Queensryche Is 'Making a New Record Right Now,' Eyeing Early 2015 Releease

Eddie Jackson and Todd LaTorre of Queensryche, 2014.
Mark Weiss/Getty Images

Eddie Jackson and Todd LaTorre of Queensryche perform during the 2014 M3 Rock Festival at Merriweather Post Pavillion on April 26, 2014 in Columbia, Maryland. 

“It feels like we've been set free,” says drummer Scott Rockenfield of splitting with former singer Geoff Tate.

Its lengthy and bitter legal battle with former frontman Geoff Tate ended, Queensryche is putting the throttle down on moving past the problems and getting its future in full gear.

Drummer Scott Rockenfield tells Billboard that the hard-rocking Seattle quintet is "making a new record right now," a follow up to 2013's self-titled effort that heralded the arrival of new singer Todd La Torre. "We've been deep into the writing mode for the last couple months, putting together music and getting ready to at some point in the future drop into the studio and start putting together the thing for real," Rockenfield says. "We have a bunch of new material we've working on the last two years, since we rolled in with Todd, stuff we've been digging deep and working on longer than just the last few months." Rockenfield adds that there's "even stuff that's been in our brains for as long as we've been musicians."

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The game plan, he says, is for Queensryche to hit the studio "some time in the next few months and have a record out some time in early 2015." Exact dates haven't been determined, but Rockenfield says the group has been emboldened by its split with Tate and the new era it feels it's begun with La Torre. "There's this massive energy going on," the drummer says. "The cool thing is we found out we made the right decision. The band was not in a good place and we weren't happy as musicians. We needed to take control back, and we did. Last year's record was a massive defining point for us. It feels like we've been set free, like a bird let out of the cage and ready to fly and just go everywhere. We're able to now do so many things we'd been held back from doing, which feels great."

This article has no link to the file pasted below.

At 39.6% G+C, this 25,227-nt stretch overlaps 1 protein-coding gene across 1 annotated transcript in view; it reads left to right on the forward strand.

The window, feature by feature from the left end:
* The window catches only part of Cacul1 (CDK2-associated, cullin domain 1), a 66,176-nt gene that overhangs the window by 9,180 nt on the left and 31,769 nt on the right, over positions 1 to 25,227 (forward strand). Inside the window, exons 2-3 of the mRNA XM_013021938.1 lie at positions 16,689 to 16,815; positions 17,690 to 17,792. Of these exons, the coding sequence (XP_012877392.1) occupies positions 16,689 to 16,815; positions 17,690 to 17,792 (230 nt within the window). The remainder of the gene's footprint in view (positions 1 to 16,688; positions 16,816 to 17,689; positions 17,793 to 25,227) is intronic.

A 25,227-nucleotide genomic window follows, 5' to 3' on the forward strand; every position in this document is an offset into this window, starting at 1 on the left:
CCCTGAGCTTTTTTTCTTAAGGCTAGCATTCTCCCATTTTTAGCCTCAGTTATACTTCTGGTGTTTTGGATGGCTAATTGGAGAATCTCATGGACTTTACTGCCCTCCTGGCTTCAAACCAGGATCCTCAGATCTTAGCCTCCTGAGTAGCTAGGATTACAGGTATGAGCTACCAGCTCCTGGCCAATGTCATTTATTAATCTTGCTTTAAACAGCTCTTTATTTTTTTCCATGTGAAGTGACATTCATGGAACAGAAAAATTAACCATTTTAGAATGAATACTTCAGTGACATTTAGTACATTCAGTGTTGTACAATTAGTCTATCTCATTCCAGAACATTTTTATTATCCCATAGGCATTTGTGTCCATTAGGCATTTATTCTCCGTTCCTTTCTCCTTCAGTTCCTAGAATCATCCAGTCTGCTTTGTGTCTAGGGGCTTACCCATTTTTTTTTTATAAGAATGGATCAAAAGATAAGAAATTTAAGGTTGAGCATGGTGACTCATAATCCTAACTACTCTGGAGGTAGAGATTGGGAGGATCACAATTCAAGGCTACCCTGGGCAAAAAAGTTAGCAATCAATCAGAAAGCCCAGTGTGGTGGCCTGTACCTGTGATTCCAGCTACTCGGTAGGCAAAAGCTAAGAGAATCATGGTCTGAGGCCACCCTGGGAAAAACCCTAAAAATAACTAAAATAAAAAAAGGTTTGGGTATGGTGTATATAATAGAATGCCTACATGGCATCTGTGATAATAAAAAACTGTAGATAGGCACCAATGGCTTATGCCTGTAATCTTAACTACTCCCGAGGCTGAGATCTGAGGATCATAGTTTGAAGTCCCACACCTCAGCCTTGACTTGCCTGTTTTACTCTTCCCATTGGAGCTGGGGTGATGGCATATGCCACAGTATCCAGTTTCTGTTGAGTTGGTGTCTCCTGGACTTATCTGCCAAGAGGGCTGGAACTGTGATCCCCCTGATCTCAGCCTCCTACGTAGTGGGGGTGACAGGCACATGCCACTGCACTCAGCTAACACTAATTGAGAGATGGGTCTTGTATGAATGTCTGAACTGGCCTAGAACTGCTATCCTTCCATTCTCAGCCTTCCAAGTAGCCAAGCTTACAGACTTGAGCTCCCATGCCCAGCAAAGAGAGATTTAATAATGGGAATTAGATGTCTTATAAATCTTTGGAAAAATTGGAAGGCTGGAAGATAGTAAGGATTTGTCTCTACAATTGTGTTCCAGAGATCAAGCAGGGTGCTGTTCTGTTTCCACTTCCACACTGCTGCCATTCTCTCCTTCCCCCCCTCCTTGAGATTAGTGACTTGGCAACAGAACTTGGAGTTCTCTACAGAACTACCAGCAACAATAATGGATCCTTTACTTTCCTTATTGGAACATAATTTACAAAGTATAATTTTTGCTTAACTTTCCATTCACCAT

The settlement, which was reached in April, gives Rockenfield and co-founders Eddie Jackson and Michael Wilton rights to the Queensryche name and imagery, while Tate received exclusive rights to perform the group's rock operas Operation: Mindcrime and Operation: Mindcrime II in their entirety. Tate subsequently changed the name of his own band to Operation: Mindcrime and is working on a new conceptual trilogy that's expected to start emerging in 2015.

"We wish everybody well on both sides," Rockenfield says. "We're happy to be able to move on. I think we covered a lot of territory on the (Queensryche) record — it sounds like it could've been in our catalog 20 years ago, back in the days of Empire and Mindcrime and Promised Land, which was a pretty cool timeframe for a lot of our fans. Now we're focusing on good songs, enjoying our musicianship together and pushing ourselves to be as good as we feel it can be. It's nice not to have that kind of dark cloud over us anymore. We're going to just carry on into the next record and keep doing it and hopefully achieve our own goals and be the kind of band our fans know and love as Queensryche."